But as a potential SEC chairman? That's a lot less clear. In early January, Yolanda began asking friends, acquaintances and email buddies (about 75 in all) to endorse her and to contact their state senators and representatives. The president appoints SEC chairmen, but members of Congress can offer potential nominations. A number of individual retail investors (“Joe and Jill Sixpack types, not traders, but investors,” she says), as well as fellow money managers, former colleagues, plaintiffs' lawyers and broker friends have told her they're on it. In fact, Registered Rep. spoke to several individuals who said they have contacted their state senators. But it's going to take a lot more than that.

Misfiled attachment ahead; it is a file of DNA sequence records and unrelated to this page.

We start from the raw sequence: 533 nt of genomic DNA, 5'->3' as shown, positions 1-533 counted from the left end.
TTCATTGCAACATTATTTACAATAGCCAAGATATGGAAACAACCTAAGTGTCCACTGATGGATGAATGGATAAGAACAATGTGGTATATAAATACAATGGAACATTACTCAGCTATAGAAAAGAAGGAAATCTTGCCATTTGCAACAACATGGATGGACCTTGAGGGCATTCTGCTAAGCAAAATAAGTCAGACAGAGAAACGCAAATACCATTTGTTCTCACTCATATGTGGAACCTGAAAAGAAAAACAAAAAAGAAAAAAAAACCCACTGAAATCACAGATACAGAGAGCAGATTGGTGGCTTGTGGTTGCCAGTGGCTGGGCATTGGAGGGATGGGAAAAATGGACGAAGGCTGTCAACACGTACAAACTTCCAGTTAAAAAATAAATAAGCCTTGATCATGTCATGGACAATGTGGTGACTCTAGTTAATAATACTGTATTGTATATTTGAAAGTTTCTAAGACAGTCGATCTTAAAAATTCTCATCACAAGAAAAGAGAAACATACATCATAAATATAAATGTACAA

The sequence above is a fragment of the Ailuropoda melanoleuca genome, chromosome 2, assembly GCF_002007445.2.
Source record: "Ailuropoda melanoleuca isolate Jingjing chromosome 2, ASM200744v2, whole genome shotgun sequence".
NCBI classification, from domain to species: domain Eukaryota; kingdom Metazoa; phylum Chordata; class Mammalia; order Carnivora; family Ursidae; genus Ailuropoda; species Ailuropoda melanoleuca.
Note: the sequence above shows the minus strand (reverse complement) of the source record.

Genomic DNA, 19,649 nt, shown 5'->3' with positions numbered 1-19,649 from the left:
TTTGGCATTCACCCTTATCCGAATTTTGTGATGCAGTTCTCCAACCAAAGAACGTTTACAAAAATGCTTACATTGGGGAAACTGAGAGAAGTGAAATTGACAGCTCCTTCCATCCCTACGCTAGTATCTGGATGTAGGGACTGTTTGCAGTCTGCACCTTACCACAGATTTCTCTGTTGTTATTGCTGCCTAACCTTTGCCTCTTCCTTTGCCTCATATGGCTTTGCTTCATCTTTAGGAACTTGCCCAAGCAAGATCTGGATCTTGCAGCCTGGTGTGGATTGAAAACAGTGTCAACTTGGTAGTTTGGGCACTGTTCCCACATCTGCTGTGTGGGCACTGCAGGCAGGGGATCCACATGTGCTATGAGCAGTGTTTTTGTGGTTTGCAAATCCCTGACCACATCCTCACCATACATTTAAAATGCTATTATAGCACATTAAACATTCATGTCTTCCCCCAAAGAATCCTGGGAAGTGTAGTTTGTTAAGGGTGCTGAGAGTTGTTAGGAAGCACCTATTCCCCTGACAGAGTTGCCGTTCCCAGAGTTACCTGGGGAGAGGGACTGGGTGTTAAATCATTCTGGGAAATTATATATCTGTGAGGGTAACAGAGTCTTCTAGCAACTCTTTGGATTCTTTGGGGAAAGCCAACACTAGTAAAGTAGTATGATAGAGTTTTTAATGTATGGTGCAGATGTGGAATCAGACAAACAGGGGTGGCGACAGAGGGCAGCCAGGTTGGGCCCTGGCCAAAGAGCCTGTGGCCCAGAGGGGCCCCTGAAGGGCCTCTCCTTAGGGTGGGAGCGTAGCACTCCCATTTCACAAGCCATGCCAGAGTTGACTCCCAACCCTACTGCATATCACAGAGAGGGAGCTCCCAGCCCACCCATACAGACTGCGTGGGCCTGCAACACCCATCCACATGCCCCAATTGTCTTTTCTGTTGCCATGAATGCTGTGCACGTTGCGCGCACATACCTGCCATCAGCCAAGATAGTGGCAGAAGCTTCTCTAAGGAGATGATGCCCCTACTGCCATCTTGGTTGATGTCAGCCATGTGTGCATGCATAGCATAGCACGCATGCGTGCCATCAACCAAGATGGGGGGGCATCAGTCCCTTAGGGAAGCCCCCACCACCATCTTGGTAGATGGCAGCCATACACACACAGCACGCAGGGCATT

Thus far, no one has ever “run” for SEC chairman, says Stanley Sporkin, who worked for the SEC from 1961 to 1981 and directed the Division of Enforcement for seven years. “I don't know how you campaign for the job. I don't know anyone who has done that successfully. It's strictly a political appointment,” says Sporkin, who says he has never heard of Yolanda Holtzee. “But if she got Congressional support, and support from other people in the industry, that could be very helpful. Someone who is anxious to do the right thing and protect investors could be good in that position,” he says.